Behind us, Sam’s people wrenched at the wall where we had come through. Beck squeezed off two shots and they stopped. She gasped and shifted behind me.
“You all right?”
She squeezed me tighter.
I raised my voice so Sam could hear me behind the wall. “What’s Lauder paying you, Sam?”
“Frank Lauder on his way out the door.”
“Who’s the new boss, then? You?”
Sam didn’t answer that, but his goons pushed at the wall again. When it opened a crack, Beck fired another shot.
“If you’re in charge,” I yelled, “what do you have against me? Did I offend you when I kicked your ass the other day?”
“You didn’t kick my ass.”
Beck whispered in my ear. “Just drive.”
I didn’t. “A real leader’s got to earn the respect of his people, Sam.”
“I have plenty of respect.”
“You have power. If you look around, who of your goons would have your back if they knew how weak you were?”
“Look around? You want me to look around? I don’t see anyone out here, Demarco.”
It took a few seconds for me to figure what he was getting at. Beck got it first.
“Drive,” she said. “They’re circling around to the other entrance.”
I twisted the accelerator and the back wheel peeled out on the slick fiberstone floor. The rows of shelves were narrow, and the headlamp shone only a short distance ahead. As fast as I dared go, I couldn’t open up all the way. A robot blocked our path. I slammed on the breaks, and Beck pressed hard against my back. Behind us, the screech of metal told of Sam forcing his way into the warehouse.
Backing up, I found another side row and we were off again. Crates whipped past. The buzz of Sam’s cycle echoed off the high ceiling. Faster. Faster. Stop. Another robotic arm blocked the way. Its blue light shone in the darkness, but my headlight blinded me to its glow until we were almost on top of it. I backed up again. Found another row.
Speeding along, we passed an empty shelf. On the other side, Sam matched our speed. He grinned his evil, manic grin for several long seconds.
The big warehouse door was visible at the long end of the row. We had a straight shot to the exit.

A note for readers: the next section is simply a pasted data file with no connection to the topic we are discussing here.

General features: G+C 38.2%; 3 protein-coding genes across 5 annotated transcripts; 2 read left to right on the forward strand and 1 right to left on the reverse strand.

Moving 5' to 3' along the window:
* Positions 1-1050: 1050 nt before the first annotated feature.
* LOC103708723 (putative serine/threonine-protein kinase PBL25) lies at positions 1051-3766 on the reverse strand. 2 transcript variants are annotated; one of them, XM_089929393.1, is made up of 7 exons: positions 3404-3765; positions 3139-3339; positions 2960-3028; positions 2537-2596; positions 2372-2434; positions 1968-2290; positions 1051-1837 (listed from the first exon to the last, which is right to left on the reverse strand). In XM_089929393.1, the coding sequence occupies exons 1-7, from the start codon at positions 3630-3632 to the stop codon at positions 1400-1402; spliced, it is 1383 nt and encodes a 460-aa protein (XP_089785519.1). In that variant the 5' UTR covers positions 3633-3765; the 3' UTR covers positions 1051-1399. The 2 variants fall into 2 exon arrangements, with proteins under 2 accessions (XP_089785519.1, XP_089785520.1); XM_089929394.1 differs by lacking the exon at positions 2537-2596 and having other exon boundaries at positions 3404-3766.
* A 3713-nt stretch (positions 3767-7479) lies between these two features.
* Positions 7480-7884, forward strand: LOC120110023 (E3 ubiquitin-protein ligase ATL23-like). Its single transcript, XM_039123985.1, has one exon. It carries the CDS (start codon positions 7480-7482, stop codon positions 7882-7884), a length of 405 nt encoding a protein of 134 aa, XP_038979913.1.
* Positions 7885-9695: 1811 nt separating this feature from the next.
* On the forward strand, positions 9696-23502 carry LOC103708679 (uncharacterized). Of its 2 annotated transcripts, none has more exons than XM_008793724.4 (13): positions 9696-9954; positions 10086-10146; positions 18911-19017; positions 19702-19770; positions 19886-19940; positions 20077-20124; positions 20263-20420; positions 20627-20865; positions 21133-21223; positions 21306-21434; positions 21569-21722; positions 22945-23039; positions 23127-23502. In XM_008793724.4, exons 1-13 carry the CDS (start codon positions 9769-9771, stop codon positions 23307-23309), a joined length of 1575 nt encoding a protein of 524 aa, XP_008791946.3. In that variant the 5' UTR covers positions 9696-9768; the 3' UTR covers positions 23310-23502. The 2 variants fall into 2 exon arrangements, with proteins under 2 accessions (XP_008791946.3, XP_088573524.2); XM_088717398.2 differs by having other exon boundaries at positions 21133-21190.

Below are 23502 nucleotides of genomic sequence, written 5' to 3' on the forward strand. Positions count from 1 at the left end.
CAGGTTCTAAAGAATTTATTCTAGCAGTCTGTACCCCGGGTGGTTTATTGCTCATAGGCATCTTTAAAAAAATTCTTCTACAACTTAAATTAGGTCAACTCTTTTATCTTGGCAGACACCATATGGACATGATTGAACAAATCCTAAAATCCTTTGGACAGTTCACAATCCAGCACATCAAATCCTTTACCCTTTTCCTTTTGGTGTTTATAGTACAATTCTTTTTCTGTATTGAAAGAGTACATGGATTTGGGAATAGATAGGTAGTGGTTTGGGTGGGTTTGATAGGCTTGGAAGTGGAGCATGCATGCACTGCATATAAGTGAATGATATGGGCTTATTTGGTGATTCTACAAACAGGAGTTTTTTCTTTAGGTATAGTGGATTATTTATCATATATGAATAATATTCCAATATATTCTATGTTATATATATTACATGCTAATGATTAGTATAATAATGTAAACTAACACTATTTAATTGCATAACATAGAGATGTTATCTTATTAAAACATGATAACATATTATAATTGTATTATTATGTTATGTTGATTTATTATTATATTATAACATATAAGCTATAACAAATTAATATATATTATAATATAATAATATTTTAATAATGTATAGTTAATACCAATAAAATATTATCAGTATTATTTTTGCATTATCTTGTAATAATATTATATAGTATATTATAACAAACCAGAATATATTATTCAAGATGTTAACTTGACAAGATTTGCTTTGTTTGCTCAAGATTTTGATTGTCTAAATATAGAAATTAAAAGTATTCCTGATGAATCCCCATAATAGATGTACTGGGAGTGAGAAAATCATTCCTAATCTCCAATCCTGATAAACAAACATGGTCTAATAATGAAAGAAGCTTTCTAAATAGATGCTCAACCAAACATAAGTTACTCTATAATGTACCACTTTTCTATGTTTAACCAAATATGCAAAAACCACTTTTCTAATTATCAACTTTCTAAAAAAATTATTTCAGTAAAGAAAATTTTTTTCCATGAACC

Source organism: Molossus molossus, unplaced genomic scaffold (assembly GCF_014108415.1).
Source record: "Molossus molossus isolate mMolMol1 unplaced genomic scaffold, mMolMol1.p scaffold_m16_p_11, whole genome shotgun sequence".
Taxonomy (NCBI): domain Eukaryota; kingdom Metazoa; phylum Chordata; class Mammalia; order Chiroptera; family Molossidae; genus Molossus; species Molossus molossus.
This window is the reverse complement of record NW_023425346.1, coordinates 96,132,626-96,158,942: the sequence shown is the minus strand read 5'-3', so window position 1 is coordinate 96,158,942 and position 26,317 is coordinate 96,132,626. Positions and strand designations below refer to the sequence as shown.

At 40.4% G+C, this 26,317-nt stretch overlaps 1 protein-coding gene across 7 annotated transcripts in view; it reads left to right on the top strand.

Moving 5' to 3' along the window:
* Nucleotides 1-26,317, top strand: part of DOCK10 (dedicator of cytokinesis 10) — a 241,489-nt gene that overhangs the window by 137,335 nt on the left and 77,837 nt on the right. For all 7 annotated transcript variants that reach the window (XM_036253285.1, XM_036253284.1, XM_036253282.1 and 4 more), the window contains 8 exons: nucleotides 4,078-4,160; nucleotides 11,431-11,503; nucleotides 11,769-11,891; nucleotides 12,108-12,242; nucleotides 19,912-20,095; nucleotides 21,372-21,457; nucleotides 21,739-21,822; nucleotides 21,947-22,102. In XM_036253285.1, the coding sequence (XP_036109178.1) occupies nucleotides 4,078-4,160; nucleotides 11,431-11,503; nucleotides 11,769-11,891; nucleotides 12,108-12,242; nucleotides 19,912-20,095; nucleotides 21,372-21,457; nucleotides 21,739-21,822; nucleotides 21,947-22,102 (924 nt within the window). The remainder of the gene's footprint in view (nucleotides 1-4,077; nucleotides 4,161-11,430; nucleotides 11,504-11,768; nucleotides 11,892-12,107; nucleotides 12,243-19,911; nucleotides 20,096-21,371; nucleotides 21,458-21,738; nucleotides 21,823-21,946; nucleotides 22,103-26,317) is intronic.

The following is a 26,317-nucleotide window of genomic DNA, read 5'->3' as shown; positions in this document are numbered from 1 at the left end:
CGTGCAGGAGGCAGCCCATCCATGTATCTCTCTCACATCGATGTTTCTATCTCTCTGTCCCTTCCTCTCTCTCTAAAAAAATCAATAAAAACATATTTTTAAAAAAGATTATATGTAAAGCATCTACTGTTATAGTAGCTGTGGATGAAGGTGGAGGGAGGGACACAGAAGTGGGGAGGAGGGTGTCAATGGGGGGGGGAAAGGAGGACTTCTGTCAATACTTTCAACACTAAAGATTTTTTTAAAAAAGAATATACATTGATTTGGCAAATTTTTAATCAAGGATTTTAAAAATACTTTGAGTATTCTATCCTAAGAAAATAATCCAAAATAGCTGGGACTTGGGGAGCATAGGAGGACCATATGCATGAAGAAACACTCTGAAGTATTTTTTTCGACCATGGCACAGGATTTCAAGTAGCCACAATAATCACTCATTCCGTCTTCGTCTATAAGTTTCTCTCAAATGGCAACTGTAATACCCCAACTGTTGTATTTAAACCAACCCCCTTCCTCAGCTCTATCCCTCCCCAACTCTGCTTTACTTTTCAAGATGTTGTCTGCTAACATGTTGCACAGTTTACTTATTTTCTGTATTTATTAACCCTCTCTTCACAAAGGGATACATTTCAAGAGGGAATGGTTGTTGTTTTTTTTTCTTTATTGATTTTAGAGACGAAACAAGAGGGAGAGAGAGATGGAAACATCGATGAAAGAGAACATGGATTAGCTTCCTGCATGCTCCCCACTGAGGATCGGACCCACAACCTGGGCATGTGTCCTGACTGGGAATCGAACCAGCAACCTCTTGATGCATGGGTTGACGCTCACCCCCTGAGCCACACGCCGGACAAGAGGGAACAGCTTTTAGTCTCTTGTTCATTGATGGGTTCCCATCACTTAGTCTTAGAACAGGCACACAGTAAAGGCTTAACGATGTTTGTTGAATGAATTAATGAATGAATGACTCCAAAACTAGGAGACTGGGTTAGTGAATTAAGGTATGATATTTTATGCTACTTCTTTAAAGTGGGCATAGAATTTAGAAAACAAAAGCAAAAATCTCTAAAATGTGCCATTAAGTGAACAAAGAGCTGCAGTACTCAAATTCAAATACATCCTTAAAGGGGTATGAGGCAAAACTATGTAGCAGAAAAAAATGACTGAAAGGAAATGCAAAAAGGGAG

The door was closing. Sam’s goons had made it around. The shapes of their shadows moved across the glow of their own headlights. We could make it, but we’d be an easy shot. All they had to do was shoot at our light and we’d go down hard.
On the other side of the shelf beside us, Sam drew a heavy pistol. Beck fired a shot, but the plasti-ceramic bullet shattered against the metal shelving. Sam aimed.
The shelves were full again. Crates blocked us from Sam, but he was still there. I cranked the accelerator.
I had seconds to make the call. Seconds to decide whether or not we could shoot the gap before the door slammed closed. Seconds to calculate if we could do that without getting shot. Seconds to guess the best way to get out without getting killed.
“You know your streets,” Beck said, her voice in my ear.
She was right. I knew these streets. These were the same streets I’d walked in Heavy Nicodemia. These same streets with lights that never lit for me, where I’d walked in the dark countless times looking for help. Looking for trouble. This was no different, only faster.
Nobody knows the streets quite like the man who walks in the dark. This was my territory.
This was my home.
I switched off the headlamp and cranked the accelerator. We burst from the shelving a cycle’s length ahead of Sam. His headlight flashed across us for a split second before Beck unleashed her last few bullets. This time, she hit. His light shattered and his cycle’s motor died.
Ahead, the door lowered. I gave the scooter everything and its little motor screamed in frustration. A split second is all it took to cross the space. There was a shout as they heard us approach, but they were too slow. We were too invisible. I yanked the scooter down and went into a hard skid with Beck clinging to my back. My boot grated against the wet fiberstone floor.
Then, the sound changed. We passed the door by inches. The air opened up. We were out.
And blind. I popped the scooter back up and twisted hard, aiming for where I hoped the alley was.
Behind us, Sam’s people mounted their cycles for pursuit.
From memory, I sped along the warehouse district streets, hoping against hope that no pavement would be broken and no litter cluttered the streets. As my eyes adjusted, the buildings around us were lumbering giants. My world was a thousand shades of gray. The deceptive dark wasn’t as bad as it seemed.
Left, then right. I sped at full speed through the shadowy streets. Soon, the noise of other cycles faded into the black. We were free.
I pulled to a stop in a nook at the base of Onegee Nicodemia’s monolithic cathedral.
Beck gave me a little squeeze from behind, holstered her pistol, and then slid off the bike, landing in a heap.
I rushed to her side and touched her waist. My hands came back sticky and wet and stank of blood. She’d been shot.


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About the author


Bio: Anthony W. Eichenlaub's short fiction has appeared in numerous publications, including Little Blue Marble, On Spec Magazine, and the anthology A Punk Rock Future. His novels range from pulse-pounding technothrillers to the adventures of irresponsible scientists on a colony planet. In his spare time he enjoys woodworking, video games, and working in his garden. Support him at: